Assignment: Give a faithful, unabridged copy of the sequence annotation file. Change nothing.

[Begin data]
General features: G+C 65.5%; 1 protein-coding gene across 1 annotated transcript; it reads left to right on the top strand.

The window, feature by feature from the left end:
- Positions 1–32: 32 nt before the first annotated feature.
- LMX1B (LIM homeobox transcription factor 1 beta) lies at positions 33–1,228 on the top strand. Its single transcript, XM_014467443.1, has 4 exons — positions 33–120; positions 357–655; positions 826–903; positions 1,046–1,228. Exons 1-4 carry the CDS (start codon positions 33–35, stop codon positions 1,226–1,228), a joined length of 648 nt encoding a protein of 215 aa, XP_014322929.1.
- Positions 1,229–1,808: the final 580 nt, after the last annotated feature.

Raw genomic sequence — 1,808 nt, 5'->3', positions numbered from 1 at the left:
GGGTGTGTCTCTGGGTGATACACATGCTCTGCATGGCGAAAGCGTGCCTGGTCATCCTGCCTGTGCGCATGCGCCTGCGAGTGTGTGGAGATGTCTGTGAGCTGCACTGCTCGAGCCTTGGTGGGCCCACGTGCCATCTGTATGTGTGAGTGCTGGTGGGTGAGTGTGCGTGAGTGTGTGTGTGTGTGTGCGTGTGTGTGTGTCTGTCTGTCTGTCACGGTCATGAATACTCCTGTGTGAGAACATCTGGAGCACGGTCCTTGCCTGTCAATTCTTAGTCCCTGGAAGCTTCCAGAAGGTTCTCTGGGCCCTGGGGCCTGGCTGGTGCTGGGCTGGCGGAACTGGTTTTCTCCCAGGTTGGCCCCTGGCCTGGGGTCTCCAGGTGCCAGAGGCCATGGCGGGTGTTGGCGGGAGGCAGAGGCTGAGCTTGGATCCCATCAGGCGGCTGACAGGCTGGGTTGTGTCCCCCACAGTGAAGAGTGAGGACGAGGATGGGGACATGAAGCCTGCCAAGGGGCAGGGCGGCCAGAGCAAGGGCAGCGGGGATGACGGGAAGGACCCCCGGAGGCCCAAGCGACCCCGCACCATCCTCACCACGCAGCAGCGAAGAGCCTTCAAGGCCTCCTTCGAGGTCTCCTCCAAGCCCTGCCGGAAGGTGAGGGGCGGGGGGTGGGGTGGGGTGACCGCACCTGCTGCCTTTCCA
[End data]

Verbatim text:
General features: G+C 65.5%; 1 protein-coding gene across 1 annotated transcript; it reads left to right on the top strand.

The window, feature by feature from the left end:
- Positions 1–32: 32 nt before the first annotated feature.
- LMX1B (LIM homeobox transcription factor 1 beta) lies at positions 33–1,228 on the top strand. Its single transcript, XM_014467443.1, has 4 exons — positions 33–120; positions 357–655; positions 826–903; positions 1,046–1,228. Exons 1-4 carry the CDS (start codon positions 33–35, stop codon positions 1,226–1,228), a joined length of 648 nt encoding a protein of 215 aa, XP_014322929.1.
- Positions 1,229–1,808: the final 580 nt, after the last annotated feature.

Raw genomic sequence — 1,808 nt, 5'->3', positions numbered from 1 at the left:
GGGTGTGTCTCTGGGTGATACACATGCTCTGCATGGCGAAAGCGTGCCTGGTCATCCTGCCTGTGCGCATGCGCCTGCGAGTGTGTGGAGATGTCTGTGAGCTGCACTGCTCGAGCCTTGGTGGGCCCACGTGCCATCTGTATGTGTGAGTGCTGGTGGGTGAGTGTGCGTGAGTGTGTGTGTGTGTGTGCGTGTGTGTGTGTCTGTCTGTCTGTCACGGTCATGAATACTCCTGTGTGAGAACATCTGGAGCACGGTCCTTGCCTGTCAATTCTTAGTCCCTGGAAGCTTCCAGAAGGTTCTCTGGGCCCTGGGGCCTGGCTGGTGCTGGGCTGGCGGAACTGGTTTTCTCCCAGGTTGGCCCCTGGCCTGGGGTCTCCAGGTGCCAGAGGCCATGGCGGGTGTTGGCGGGAGGCAGAGGCTGAGCTTGGATCCCATCAGGCGGCTGACAGGCTGGGTTGTGTCCCCCACAGTGAAGAGTGAGGACGAGGATGGGGACATGAAGCCTGCCAAGGGGCAGGGCGGCCAGAGCAAGGGCAGCGGGGATGACGGGAAGGACCCCCGGAGGCCCAAGCGACCCCGCACCATCCTCACCACGCAGCAGCGAAGAGCCTTCAAGGCCTCCTTCGAGGTCTCCTCCAAGCCCTGCCGGAAGGTGAGGGGCGGGGGGTGGGGTGGGGTGACCGCACCTGCTGCCTTTCCA